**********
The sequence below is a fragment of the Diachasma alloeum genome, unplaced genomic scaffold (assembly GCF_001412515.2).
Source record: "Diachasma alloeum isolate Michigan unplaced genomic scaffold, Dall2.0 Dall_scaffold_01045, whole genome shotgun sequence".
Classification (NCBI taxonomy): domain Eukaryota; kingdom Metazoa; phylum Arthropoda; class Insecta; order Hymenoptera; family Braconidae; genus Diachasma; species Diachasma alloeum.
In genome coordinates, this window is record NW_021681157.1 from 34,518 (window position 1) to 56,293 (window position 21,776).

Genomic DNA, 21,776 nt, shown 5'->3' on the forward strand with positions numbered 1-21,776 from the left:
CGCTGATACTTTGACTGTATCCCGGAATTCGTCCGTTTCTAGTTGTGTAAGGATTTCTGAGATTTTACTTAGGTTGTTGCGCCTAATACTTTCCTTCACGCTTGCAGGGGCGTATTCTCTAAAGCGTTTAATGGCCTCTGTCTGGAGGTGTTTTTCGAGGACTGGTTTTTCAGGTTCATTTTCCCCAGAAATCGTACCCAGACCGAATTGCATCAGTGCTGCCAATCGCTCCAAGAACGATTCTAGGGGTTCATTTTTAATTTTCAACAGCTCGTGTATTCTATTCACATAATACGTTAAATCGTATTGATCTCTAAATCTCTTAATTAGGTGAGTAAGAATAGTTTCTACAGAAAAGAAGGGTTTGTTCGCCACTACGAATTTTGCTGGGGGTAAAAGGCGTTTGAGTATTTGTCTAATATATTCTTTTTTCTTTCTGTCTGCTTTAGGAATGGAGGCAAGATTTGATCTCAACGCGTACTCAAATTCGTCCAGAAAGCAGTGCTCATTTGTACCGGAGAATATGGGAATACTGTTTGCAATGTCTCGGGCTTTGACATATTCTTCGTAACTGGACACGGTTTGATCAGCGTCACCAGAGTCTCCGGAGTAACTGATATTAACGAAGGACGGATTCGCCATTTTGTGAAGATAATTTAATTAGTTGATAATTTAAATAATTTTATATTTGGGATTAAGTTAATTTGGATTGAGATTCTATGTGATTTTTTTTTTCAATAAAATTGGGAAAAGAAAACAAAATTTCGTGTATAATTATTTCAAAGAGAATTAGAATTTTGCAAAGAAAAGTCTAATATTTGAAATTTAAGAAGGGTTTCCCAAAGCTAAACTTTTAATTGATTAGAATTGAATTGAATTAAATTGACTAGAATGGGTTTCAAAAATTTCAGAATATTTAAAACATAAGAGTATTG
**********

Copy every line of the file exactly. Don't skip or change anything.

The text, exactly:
The sequence below is a fragment of the Diachasma alloeum genome, unplaced genomic scaffold (assembly GCF_001412515.2).
Source record: "Diachasma alloeum isolate Michigan unplaced genomic scaffold, Dall2.0 Dall_scaffold_01045, whole genome shotgun sequence".
Classification (NCBI taxonomy): domain Eukaryota; kingdom Metazoa; phylum Arthropoda; class Insecta; order Hymenoptera; family Braconidae; genus Diachasma; species Diachasma alloeum.
In genome coordinates, this window is record NW_021681157.1 from 34,518 (window position 1) to 56,293 (window position 21,776).

Genomic DNA, 21,776 nt, shown 5'->3' on the forward strand with positions numbered 1-21,776 from the left:
CGCTGATACTTTGACTGTATCCCGGAATTCGTCCGTTTCTAGTTGTGTAAGGATTTCTGAGATTTTACTTAGGTTGTTGCGCCTAATACTTTCCTTCACGCTTGCAGGGGCGTATTCTCTAAAGCGTTTAATGGCCTCTGTCTGGAGGTGTTTTTCGAGGACTGGTTTTTCAGGTTCATTTTCCCCAGAAATCGTACCCAGACCGAATTGCATCAGTGCTGCCAATCGCTCCAAGAACGATTCTAGGGGTTCATTTTTAATTTTCAACAGCTCGTGTATTCTATTCACATAATACGTTAAATCGTATTGATCTCTAAATCTCTTAATTAGGTGAGTAAGAATAGTTTCTACAGAAAAGAAGGGTTTGTTCGCCACTACGAATTTTGCTGGGGGTAAAAGGCGTTTGAGTATTTGTCTAATATATTCTTTTTTCTTTCTGTCTGCTTTAGGAATGGAGGCAAGATTTGATCTCAACGCGTACTCAAATTCGTCCAGAAAGCAGTGCTCATTTGTACCGGAGAATATGGGAATACTGTTTGCAATGTCTCGGGCTTTGACATATTCTTCGTAACTGGACACGGTTTGATCAGCGTCACCAGAGTCTCCGGAGTAACTGATATTAACGAAGGACGGATTCGCCATTTTGTGAAGATAATTTAATTAGTTGATAATTTAAATAATTTTATATTTGGGATTAAGTTAATTTGGATTGAGATTCTATGTGATTTTTTTTTTCAATAAAATTGGGAAAAGAAAACAAAATTTCGTGTATAATTATTTCAAAGAGAATTAGAATTTTGCAAAGAAAAGTCTAATATTTGAAATTTAAGAAGGGTTTCCCAAAGCTAAACTTTTAATTGATTAGAATTGAATTGAATTAAATTGACTAGAATGGGTTTCAAAAATTTCAGAATATTTAAAACATAAGAGTATTG